Saturday, June 19, 2010

Memories of a Father

Life with my dad was generally a bit of a roller coaster. It had to be difficult for him. First he was on the road all the time with his job. He would come home, then hear a litany of my sins, upon which I would be (sometimes for the second time) punished. We fought constantly. For a long time I gave him the lion's share of the blame, but that's not true. I was as stubborn and obstinate as he was and that could be a problem

But there was the gentle, loving side to him as well. The side I often refused to see. How he spent hours with me helping with this or that assignment, or teaching me to letter properly on poster board. I once complained that he never hugged us, and Mom exclaimed, "You never let him." There were the videos showing it was indeed the case. Mea culpa Dad. How I wish you were alive today so we could talk about those things. I was too often incredibly selfish and self centered.

The truth is, I was gay and transgender in a world where we barely had names for them and the names were not good. My parents tried to protect me from my true self. My guess is deep inside I was carrying a pretty good resentment over that. I was also scared to death. Yeah I know, I had a good cover act. But fear ruled so much of what I did back then. Heaven knows I tried, but the feelings kept coming up, no matter how hard I tried to quash them.

I remember the cookouts in the back yard. He'd dug a pit, then purchased a new trash can where he cut out the bottom and laid a grill over it. We'd collect the fallen limbs off the trees in our yard, mostly pecan and persimmon and use them as fuel. We'd either cook over the open fire, or alternately do coffee can casseroles, meat and vegetables in a coffee can covered with foil cooked in those hot coals. He'd show us the constellations and sometimes he'd let us kids sleep outside under the stars. He went all out at Christmas time, and under the tree would be toys galore. He rarely bought us things during the year, but at Christmas, well that was his time. Early in the morning, sleepy and bleary, I'd wonder into the living room. Somehow there would come this squeal of delight, and my brother would come in, and they would drag out of bed even though going there just a few hours earlier. Dad's camera would be waiting and the lights ready to be turned on to capture one more Christmas at the Wicks household.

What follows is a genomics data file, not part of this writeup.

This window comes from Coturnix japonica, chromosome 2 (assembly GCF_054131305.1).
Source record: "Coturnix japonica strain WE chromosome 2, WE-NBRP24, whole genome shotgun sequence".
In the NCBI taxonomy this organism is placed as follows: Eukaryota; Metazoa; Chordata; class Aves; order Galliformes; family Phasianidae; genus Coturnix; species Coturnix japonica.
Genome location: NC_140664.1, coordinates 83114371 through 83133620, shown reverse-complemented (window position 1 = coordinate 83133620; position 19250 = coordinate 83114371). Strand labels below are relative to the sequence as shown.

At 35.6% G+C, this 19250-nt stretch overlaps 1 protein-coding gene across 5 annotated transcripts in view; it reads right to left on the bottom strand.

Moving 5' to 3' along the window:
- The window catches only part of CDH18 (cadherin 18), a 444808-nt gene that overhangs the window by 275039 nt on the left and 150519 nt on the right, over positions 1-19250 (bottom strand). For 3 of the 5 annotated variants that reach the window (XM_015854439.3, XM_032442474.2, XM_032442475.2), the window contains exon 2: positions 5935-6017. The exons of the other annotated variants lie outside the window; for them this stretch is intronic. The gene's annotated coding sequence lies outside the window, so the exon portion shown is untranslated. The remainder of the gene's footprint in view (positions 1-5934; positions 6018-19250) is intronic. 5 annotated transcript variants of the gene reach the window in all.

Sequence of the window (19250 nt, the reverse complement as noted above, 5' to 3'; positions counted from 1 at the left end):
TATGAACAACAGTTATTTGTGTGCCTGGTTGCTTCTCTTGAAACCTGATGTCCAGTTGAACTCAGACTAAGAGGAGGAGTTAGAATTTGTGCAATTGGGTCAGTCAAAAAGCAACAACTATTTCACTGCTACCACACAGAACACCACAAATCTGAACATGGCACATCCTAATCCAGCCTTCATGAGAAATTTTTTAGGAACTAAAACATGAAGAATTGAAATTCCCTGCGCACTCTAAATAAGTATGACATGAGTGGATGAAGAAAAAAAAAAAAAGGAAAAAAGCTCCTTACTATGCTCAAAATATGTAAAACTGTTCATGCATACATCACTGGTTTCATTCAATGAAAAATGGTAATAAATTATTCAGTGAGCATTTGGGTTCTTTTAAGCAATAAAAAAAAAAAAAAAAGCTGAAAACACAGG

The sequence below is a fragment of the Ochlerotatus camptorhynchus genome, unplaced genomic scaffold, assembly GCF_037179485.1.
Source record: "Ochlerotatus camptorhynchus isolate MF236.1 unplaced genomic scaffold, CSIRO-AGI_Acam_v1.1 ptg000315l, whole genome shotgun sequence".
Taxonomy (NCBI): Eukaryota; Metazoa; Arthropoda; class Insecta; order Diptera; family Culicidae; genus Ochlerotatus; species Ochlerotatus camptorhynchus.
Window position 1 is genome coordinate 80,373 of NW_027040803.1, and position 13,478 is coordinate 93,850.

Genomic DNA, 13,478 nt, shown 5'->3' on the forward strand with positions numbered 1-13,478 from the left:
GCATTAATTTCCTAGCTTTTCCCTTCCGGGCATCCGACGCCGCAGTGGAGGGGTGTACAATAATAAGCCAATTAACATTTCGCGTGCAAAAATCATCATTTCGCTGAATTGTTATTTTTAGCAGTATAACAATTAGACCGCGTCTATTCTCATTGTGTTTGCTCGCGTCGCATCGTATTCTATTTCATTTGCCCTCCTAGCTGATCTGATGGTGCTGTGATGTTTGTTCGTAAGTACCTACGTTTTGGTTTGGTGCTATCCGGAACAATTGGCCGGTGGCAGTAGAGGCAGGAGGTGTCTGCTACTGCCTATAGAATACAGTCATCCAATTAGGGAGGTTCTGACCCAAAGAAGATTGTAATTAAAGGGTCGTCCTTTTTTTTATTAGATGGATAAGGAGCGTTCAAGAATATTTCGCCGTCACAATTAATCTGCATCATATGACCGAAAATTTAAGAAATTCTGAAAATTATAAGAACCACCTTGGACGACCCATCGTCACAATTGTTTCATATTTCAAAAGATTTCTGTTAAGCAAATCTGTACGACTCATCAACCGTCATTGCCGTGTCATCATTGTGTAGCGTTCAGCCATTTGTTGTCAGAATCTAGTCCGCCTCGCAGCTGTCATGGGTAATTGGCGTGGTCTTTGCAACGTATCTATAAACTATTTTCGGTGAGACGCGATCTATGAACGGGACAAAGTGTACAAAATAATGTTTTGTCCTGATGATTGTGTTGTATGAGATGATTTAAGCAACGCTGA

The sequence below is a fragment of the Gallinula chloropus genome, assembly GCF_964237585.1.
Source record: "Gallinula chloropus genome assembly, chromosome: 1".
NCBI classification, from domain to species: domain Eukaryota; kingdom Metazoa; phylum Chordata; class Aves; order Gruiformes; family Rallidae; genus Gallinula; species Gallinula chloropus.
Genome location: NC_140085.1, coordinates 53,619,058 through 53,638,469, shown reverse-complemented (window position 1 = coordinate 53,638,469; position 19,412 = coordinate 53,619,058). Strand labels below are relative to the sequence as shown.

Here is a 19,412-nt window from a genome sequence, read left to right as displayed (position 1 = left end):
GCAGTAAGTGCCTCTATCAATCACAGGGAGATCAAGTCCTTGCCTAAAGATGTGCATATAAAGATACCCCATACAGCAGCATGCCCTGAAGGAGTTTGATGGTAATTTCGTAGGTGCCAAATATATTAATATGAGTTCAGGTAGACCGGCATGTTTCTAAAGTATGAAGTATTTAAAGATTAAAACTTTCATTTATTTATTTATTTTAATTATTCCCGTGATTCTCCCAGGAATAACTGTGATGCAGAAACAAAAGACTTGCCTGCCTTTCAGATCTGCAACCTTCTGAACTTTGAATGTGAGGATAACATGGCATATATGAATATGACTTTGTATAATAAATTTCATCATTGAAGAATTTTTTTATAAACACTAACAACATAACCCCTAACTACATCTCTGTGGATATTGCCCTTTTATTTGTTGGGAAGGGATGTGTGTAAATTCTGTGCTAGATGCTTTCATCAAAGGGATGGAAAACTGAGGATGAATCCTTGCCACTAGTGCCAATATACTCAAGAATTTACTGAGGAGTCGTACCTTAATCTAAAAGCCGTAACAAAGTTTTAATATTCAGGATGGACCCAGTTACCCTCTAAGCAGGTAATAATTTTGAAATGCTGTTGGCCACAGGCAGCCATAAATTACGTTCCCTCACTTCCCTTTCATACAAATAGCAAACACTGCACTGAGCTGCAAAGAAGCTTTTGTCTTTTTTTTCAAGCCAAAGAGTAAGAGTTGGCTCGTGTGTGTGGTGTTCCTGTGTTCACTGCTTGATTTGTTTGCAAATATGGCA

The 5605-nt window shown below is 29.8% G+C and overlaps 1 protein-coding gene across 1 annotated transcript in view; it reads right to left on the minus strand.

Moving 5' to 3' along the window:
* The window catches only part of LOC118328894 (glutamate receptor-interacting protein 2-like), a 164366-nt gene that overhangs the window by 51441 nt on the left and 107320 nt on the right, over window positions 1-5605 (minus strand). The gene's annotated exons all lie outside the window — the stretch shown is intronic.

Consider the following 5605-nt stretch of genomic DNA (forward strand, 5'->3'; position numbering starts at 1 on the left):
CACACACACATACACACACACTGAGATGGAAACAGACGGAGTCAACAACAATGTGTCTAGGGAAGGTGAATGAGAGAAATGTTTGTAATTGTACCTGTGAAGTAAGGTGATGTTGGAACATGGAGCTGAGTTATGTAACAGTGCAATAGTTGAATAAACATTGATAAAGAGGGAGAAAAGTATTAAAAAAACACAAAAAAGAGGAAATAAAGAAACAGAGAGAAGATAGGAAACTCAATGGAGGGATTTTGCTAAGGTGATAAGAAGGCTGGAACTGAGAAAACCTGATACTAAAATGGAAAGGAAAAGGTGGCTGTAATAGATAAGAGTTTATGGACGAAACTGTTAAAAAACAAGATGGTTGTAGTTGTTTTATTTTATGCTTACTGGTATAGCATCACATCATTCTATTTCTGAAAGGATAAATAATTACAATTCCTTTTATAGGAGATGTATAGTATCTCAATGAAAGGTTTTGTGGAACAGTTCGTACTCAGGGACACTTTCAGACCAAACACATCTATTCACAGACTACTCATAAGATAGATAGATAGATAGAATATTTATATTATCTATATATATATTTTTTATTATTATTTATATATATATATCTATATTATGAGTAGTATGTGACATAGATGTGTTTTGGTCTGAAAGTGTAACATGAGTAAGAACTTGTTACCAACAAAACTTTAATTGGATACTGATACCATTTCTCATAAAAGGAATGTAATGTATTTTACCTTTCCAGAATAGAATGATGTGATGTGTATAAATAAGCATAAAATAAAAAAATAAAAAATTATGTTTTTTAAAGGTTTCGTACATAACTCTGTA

He so wanted me to excel at math, and that was my worst subject. I wonder today if it really was or was I just being stubborn once again? Oh and could he ever tell stories. The man would weave characters and plot, settling back into his chair to weave the latest tale, mostly true, but occasionally with a flourish or point of humor. It was from him I learned to tell stories. Okay, him and mom, because they were both good at it. "I was surveying a line through some of the deepest forest you ever saw," he said. "There was a gully just ahead. Well I had to cross that gully, but just as I leapt, I looked down to see the nastiest rattler you ever saw."

"What happened then?" We were breathless wondering how he would get out of this fix.

"You know how time slows down when it gets really scary? Well time slowed down for me and I sort of floated there till he crawled out of the way."

We'd all laugh and tease about his floating in that gully.

He died too soon, and we were both denied the opportunity to see each other as adults. Though I was 20 when he passed away, I was still his child. Our last time together was a fight. A few days later he called, a man of his time not able to apologize but hoping to make amends. I was being stubborn as usual. A couple days later he died from a heart attack. Years later I would put a chair in front of me and apologize to him and it was heart felt.

During some difficult times, Dad came to me in my dreams. He was a friend and a sage, helping me through some pretty tough times. Perhaps it was all in my head. Whatever it was, it worked, and the words said were words he would've said.

Over the years, I've had a chance to go back, look at the films and photographs, pull up the memories, and re-create a more realistic picture of my Dad. It has been worth the journey to discover a pretty remarkable guy actually. In spite of my best efforts, he molded me to become a person who could survive in this crazy world. He taught me lessons that not only have lasted a life time, but I profit from every day. Oh how I would love to sit around and just talk for hours with him today. Happy Father's Day Dad. Come back and visit me in my dreams anytime. I love you so very much.

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